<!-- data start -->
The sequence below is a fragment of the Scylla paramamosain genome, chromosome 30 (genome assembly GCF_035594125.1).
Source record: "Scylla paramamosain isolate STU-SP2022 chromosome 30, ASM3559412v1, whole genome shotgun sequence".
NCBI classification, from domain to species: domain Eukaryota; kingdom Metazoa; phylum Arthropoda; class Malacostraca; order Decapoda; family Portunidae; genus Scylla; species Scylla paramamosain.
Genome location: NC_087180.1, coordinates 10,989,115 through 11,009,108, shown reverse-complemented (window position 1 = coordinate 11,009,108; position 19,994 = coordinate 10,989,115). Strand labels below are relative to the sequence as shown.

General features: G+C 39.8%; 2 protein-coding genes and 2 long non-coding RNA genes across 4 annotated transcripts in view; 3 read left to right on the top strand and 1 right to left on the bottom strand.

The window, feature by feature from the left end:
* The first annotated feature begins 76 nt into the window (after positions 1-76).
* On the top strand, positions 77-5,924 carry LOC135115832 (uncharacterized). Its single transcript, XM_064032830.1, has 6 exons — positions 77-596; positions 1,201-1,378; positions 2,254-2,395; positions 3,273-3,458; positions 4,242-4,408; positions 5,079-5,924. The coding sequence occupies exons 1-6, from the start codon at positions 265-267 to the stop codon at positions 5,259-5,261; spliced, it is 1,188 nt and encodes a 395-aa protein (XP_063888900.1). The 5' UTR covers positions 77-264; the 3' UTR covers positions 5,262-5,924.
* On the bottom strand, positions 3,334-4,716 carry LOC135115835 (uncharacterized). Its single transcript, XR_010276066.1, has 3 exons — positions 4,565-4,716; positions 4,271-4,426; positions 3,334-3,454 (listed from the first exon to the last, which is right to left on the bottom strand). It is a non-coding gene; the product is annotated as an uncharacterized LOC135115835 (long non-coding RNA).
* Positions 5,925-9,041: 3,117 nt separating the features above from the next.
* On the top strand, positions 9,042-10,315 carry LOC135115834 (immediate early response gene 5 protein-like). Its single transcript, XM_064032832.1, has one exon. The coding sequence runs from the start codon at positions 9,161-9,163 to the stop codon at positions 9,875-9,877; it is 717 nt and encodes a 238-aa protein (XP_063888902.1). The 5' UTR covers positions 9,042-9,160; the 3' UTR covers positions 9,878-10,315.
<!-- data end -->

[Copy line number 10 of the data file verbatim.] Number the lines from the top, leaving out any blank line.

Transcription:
* Positions 5,925-9,041: 3,117 nt separating the features above from the next.